When oil began flowing south from Alaska's North Slope to the port at Valdez nearly 30 years ago, it was a new era for US energy production and distribution. From the start, it was a technologically daring and politically controversial project. As evidenced by this week's shutdown of a portion of pipeline in the Prudhoe Bay oil field due to a spill, it remains so today.
Despite what industry supporters say are more environmentally friendly ways of detecting and extracting oil from the North Slope today, the means of transporting the liquid gold south is old and – critics say – becoming dangerously decrepit. In some places pipeline walls have lost as much as 80 percent of their thickness as a result of corrosion, industry officials say.
Meanwhile, environmental, economic, and legal fallout continues from the 1989 oil spill, which dumped at least 11 million gallons of oil onto 1,200 miles of shoreline in Prince William Sound after the tanker Exxon Valdez had filled up at the pipeline's southern terminal.
All of this adds urgency to the long-running debate over whether to allow drilling in the Arctic National Wildlife Refuge.
Though most oil pipelines in Alaska have exceeded their 25-year design life they're generally safe and secure, industry officials say. Corrosion expert Bill Hedges, who works for BP, the company whose pipeline recently sprung a leak, says many lines are in "excellent condition."
The corrosion detection and control program in the 800-mile Trans-Alaska Pipeline system (TAPS) is "world class," says BP America chief executive Bob Malone. The pipeline is operated by Alyeska Pipeline Service Co, which Mr. Malone used to head.
But at a news conference Monday in Anchorage, Alaska, BP officials acknowledged that the company's method of testing the thickness of Prudhoe Bay transit pipelines connecting to the trans-Alaska system had proved inadequate.
"Clearly, we are already in the process of adjusting considerably our corrosion program," said Steve Marshall, president of BP Exploration (Alaska).
The pipeline system presents major environmental and design challenges. It crosses more than 800 rivers and streams, three mountain ranges, and three major active faults. Three-quarters of it traverses fragile permafrost. It is built in zigzag fashion to allow for expansion and contraction during temperature changes as well as movement from possible earthquakes.
Maintenance in the oil fields and along the TAPS includes sending mechanical devices known as "smart pigs" through portions of the pipeline to check for corrosion that can cause leaks. BP also uses ultrasound imaging to check pipeline integrity, as it did in the portion where a leak was discovered Sunday. Mr. Marshall now acknowledges that ultrasound is not a foolproof safety device.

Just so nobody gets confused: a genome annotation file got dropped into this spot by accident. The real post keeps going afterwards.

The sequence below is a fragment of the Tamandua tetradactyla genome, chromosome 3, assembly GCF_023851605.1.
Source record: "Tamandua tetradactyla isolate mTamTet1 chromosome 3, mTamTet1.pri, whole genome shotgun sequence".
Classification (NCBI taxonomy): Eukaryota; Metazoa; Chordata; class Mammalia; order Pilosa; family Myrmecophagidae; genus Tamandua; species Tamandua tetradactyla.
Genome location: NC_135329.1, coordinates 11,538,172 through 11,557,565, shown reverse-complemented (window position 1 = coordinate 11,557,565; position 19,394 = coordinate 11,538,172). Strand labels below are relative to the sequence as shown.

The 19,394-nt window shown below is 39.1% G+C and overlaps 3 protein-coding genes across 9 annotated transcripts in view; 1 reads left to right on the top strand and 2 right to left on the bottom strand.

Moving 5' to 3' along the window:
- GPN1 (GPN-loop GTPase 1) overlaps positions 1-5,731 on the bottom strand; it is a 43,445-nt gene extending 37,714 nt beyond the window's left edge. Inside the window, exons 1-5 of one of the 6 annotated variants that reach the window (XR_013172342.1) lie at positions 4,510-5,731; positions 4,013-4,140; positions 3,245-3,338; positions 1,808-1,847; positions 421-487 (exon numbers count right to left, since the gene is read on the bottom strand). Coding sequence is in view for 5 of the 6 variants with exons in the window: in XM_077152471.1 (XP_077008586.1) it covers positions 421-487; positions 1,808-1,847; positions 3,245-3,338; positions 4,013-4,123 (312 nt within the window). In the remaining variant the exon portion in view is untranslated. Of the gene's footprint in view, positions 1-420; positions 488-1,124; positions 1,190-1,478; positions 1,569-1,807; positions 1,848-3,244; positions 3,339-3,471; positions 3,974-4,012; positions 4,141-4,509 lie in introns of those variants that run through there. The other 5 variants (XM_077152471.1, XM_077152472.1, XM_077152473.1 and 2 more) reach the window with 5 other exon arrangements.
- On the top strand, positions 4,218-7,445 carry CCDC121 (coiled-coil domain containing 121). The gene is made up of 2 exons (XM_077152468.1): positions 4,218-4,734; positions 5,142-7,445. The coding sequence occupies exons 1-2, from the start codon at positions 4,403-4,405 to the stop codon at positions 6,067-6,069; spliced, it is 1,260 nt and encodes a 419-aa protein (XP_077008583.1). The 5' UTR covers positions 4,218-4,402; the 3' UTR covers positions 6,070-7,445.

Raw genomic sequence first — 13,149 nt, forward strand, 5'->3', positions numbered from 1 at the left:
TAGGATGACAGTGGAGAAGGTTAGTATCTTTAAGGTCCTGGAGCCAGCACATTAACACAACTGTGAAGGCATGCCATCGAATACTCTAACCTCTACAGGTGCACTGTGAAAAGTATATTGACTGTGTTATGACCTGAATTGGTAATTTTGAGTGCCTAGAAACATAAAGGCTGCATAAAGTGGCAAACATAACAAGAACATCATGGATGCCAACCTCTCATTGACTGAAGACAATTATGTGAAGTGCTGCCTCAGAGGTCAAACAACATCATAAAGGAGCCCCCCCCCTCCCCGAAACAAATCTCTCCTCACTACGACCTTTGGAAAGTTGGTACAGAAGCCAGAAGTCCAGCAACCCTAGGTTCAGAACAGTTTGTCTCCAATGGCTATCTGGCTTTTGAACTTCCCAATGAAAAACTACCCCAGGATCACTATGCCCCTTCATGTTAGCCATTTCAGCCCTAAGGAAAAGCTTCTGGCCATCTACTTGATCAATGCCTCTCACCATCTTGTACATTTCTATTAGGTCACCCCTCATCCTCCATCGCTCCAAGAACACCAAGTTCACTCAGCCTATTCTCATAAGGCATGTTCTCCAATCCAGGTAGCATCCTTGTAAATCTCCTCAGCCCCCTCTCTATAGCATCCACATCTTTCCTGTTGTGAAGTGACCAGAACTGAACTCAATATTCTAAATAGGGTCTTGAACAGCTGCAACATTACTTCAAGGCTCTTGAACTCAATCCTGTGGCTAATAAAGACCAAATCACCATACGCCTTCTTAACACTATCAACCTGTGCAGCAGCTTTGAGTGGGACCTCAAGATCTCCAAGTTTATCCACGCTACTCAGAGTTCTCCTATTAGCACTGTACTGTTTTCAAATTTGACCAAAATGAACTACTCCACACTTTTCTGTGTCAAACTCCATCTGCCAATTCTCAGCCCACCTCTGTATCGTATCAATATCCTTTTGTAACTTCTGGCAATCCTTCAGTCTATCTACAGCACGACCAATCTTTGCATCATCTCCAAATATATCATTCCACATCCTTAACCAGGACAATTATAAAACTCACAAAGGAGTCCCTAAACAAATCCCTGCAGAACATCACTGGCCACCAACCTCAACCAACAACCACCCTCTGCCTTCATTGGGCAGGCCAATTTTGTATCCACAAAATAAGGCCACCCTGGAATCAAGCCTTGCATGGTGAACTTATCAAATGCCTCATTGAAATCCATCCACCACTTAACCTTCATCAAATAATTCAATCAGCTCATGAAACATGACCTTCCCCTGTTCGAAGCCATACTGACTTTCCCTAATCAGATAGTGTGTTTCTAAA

In recent years, about 500 oil spills have occurred in the Prudhoe Bay oil fields and along the 800-mile pipeline each year, according to the Alaska Department of Environmental Conservation, even though the daily "throughput" of oil has declined from about 2 million barrels a day in 1987 to less than half that today. Most leaks are minor, quickly detected, and remedied.
But in March, the largest leak in North Slope production history – as many as 267,000 gallons – poured out of a corroded pipeline at the Prudhoe Bay complex for five days before being discovered. Since then, US EPA investigators have been seeking to determine whether BP violated the federal Clean Water Act by failing to prevent corrosion in the ruptured line. If it did, criminal charges could follow.
By comparison, the most recent oil spill was about 200 gallons. The consequent shutdown came after inspection tests found 16 thin spots from what BP officials said was "unexpectedly severe corrosion." The last time a "smart pig" had been used to check that line was in 1992.
"We knew it was a problem that would get worse over time," said former Alaska Gov. Tony Knowles (D) Monday. He's running this fall to regain his old seat.
BP expects to replace 16 miles of pipeline, which could take months.
Meanwhile, federal and state agencies say the damage to wildlife and habitat in Prince William Sound continues from the Exxon Valdez spill.
Under a 1991 settlement agreement, Exxon (now Exxon Mobil) was required to pay $900 million over 10 years for environmental restoration. But the settlement included a "Reopener for Unknown Injury" provision extending until 2006.
Last month, the US Justice Department and the Alaska Department of Law invoked that provision to seek another $92 million from Exxon Mobil for bioremediation and other technologies used to remove the larger patches of remaining oil that US scientists say continue to harm ducks, sea otters, shellfish, and other marine life.
• Yereth Rosen in Anchorage, Alaska, contributed to this report.